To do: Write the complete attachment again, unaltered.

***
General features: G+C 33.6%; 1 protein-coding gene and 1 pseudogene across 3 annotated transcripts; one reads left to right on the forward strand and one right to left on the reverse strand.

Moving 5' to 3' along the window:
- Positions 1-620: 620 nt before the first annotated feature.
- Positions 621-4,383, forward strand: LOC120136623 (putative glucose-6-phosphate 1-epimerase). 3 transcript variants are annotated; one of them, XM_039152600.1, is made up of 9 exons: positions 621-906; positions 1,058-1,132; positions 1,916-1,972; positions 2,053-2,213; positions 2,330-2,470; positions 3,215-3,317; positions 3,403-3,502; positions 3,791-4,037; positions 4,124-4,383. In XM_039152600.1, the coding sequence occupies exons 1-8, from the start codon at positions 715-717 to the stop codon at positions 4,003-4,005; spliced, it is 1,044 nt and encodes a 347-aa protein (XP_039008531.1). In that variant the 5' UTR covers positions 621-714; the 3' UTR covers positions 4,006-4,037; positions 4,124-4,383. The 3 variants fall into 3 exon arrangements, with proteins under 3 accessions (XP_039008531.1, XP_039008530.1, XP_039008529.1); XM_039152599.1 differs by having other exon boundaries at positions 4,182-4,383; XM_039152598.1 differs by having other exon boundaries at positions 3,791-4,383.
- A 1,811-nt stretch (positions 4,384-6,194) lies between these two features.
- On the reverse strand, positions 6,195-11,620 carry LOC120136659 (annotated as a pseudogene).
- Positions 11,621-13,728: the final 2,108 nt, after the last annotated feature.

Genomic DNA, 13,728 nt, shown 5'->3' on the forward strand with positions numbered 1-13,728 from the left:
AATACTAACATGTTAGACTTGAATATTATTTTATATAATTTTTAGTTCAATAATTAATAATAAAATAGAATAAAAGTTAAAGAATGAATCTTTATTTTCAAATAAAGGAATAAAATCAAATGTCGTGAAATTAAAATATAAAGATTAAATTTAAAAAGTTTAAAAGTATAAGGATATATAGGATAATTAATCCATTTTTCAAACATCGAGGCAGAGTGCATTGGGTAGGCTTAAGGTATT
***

General features: G+C 33.6%; 1 protein-coding gene and 1 pseudogene across 3 annotated transcripts; one reads left to right on the forward strand and one right to left on the reverse strand.

Moving 5' to 3' along the window:
- Positions 1-620: 620 nt before the first annotated feature.
- Positions 621-4,383, forward strand: LOC120136623 (putative glucose-6-phosphate 1-epimerase). 3 transcript variants are annotated; one of them, XM_039152600.1, is made up of 9 exons: positions 621-906; positions 1,058-1,132; positions 1,916-1,972; positions 2,053-2,213; positions 2,330-2,470; positions 3,215-3,317; positions 3,403-3,502; positions 3,791-4,037; positions 4,124-4,383. In XM_039152600.1, the coding sequence occupies exons 1-8, from the start codon at positions 715-717 to the stop codon at positions 4,003-4,005; spliced, it is 1,044 nt and encodes a 347-aa protein (XP_039008531.1). In that variant the 5' UTR covers positions 621-714; the 3' UTR covers positions 4,006-4,037; positions 4,124-4,383. The 3 variants fall into 3 exon arrangements, with proteins under 3 accessions (XP_039008531.1, XP_039008530.1, XP_039008529.1); XM_039152599.1 differs by having other exon boundaries at positions 4,182-4,383; XM_039152598.1 differs by having other exon boundaries at positions 3,791-4,383.
- A 1,811-nt stretch (positions 4,384-6,194) lies between these two features.
- On the reverse strand, positions 6,195-11,620 carry LOC120136659 (annotated as a pseudogene).
- Positions 11,621-13,728: the final 2,108 nt, after the last annotated feature.

Genomic DNA, 13,728 nt, shown 5'->3' on the forward strand with positions numbered 1-13,728 from the left:
AATACTAACATGTTAGACTTGAATATTATTTTATATAATTTTTAGTTCAATAATTAATAATAAAATAGAATAAAAGTTAAAGAATGAATCTTTATTTTCAAATAAAGGAATAAAATCAAATGTCGTGAAATTAAAATATAAAGATTAAATTTAAAAAGTTTAAAAGTATAAGGATATATAGGATAATTAATCCATTTTTCAAACATCGAGGCAGAGTGCATTGGGTAGGCTTAAGGTATT